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Systemic insecticides reduce the spread of curly top virus of sugar beets

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Authors

G. P. Georghiou, Department of Entomology, University of California
E. F. Laird, Department of Entomology, University of California
A. F. Van Maren

Publication Information

California Agriculture 18(7):12-14.

Published July 01, 1964

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Abstract

Curly top virus of sugar beet, named for the severe curling and distortion it causes to the leaves of infected plants, is transmitted through the feeding activities of the beet leaf hopper (Circulifer tenellus, Baker). Because the virus can be transmitted in only a few minutes of feeding, control of the leafhopper could theoretically be achieved only by insecticides which kill faster than it takes the insect to complete a transmission feeding.

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Systemic insecticides reduce the spread of curly top virus of sugar beets

G. P. Georghiou, E. F. Laird, A. F. Van Maren
Webmaster Email: wsuckow@ucanr.edu

Systemic insecticides reduce the spread of curly top virus of sugar beets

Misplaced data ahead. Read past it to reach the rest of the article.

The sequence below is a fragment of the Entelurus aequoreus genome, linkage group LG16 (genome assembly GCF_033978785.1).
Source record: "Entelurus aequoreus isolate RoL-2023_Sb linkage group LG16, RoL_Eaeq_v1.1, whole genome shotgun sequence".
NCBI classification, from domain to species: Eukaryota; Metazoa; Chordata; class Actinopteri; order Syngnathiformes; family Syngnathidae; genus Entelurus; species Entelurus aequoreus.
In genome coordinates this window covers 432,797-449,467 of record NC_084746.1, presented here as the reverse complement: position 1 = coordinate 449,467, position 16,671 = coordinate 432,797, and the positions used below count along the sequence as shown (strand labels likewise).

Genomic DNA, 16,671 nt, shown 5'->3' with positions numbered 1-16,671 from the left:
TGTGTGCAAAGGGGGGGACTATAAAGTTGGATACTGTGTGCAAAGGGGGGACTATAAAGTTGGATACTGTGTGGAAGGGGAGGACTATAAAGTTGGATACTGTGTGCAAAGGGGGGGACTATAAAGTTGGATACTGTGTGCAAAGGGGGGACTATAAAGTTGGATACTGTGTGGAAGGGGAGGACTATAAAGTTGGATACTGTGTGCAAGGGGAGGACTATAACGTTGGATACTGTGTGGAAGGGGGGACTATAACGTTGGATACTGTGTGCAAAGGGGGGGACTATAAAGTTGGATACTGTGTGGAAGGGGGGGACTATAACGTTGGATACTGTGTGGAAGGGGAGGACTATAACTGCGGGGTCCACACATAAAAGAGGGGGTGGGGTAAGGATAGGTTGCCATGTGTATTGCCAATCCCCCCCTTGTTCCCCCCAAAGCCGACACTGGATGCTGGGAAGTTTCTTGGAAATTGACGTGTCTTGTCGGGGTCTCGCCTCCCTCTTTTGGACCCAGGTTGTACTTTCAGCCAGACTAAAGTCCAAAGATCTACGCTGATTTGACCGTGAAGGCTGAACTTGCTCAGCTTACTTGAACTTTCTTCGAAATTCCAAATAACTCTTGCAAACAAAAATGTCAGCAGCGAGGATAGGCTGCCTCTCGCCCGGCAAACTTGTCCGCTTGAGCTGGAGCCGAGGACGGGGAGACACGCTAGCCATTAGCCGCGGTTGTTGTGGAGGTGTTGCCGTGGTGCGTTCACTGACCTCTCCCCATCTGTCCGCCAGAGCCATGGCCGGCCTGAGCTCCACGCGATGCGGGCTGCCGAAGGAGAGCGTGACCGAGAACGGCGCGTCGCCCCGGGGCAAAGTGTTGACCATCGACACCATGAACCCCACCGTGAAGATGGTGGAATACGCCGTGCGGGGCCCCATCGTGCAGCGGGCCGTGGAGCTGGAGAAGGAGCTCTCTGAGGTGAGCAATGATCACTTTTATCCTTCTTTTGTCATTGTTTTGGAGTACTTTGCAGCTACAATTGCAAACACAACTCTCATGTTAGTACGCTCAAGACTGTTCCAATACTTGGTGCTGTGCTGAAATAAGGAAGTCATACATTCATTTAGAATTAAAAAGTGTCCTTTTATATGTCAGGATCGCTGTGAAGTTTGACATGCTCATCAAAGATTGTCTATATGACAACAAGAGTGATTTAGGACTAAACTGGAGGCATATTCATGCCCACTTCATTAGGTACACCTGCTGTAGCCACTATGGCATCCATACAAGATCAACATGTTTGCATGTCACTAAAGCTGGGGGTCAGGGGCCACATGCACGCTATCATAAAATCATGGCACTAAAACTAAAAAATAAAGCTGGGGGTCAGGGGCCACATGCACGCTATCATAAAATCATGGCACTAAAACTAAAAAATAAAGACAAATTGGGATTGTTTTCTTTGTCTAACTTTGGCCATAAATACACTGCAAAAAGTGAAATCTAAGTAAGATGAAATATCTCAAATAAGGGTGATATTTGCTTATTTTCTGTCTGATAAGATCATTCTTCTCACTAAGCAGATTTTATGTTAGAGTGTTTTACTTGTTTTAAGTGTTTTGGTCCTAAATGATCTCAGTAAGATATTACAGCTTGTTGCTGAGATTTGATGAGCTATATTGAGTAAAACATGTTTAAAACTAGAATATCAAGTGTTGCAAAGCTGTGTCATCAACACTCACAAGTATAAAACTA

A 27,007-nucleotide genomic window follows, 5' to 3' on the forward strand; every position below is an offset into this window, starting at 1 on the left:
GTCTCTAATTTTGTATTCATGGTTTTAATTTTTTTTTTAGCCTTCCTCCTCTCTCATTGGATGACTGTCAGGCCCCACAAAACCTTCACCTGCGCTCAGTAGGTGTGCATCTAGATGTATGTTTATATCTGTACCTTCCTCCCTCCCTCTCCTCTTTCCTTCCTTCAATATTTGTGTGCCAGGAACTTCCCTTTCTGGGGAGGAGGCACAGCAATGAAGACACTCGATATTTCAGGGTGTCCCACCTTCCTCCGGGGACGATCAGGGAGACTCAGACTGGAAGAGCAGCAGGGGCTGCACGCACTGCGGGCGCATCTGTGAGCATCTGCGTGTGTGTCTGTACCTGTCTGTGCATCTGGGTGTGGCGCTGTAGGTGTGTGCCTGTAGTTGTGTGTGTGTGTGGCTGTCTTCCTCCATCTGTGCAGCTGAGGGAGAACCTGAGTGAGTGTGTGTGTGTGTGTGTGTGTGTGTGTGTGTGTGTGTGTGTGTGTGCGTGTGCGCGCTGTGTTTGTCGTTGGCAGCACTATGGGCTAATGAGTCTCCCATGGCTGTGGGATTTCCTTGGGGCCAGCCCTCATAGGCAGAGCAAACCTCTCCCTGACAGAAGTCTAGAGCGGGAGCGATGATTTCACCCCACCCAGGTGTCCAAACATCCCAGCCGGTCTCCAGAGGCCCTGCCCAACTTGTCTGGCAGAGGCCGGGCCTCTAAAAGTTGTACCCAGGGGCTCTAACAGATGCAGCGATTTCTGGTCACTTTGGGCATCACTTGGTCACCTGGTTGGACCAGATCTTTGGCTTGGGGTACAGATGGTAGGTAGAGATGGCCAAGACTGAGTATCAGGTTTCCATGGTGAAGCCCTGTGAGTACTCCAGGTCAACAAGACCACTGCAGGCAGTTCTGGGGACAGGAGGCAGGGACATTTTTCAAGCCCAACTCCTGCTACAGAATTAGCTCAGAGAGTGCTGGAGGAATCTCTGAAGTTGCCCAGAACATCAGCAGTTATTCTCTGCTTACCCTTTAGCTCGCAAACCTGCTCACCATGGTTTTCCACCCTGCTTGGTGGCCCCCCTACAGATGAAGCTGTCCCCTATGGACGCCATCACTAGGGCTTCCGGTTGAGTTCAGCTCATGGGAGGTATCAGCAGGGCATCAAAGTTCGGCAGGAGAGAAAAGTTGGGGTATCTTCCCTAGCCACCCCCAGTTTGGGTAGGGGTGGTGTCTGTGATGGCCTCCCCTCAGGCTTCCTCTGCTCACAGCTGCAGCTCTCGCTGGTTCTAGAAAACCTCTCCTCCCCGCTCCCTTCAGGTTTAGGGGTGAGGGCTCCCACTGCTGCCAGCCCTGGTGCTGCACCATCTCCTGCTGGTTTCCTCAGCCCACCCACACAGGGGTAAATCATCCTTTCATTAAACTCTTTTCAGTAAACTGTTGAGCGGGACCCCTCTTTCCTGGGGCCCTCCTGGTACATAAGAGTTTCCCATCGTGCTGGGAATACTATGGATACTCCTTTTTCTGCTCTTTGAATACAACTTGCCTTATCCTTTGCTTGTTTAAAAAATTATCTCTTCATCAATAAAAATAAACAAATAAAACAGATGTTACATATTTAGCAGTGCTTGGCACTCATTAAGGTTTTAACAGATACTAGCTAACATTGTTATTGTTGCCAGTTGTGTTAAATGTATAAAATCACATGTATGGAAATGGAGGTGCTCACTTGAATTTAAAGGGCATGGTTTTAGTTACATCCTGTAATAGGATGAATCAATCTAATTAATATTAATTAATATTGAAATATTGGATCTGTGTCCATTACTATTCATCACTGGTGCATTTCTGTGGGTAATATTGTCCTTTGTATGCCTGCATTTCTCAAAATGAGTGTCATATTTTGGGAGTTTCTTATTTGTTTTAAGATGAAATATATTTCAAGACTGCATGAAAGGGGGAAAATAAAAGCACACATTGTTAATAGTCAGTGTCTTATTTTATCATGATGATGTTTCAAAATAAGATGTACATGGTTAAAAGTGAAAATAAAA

Share using any of the popular social networks Share by sending an email Print article
Share using any of the popular social networks Share by sending an email Print article

Authors

G. P. Georghiou, Department of Entomology, University of California
E. F. Laird, Department of Entomology, University of California
A. F. Van Maren

Publication Information

California Agriculture 18(7):12-14.

Published July 01, 1964

PDF  |  Citation  |  Permissions

Author Affiliations show

Abstract

Curly top virus of sugar beet, named for the severe curling and distortion it causes to the leaves of infected plants, is transmitted through the feeding activities of the beet leaf hopper (Circulifer tenellus, Baker). Because the virus can be transmitted in only a few minutes of feeding, control of the leafhopper could theoretically be achieved only by insecticides which kill faster than it takes the insect to complete a transmission feeding.

Full text

Full text is available in PDF.

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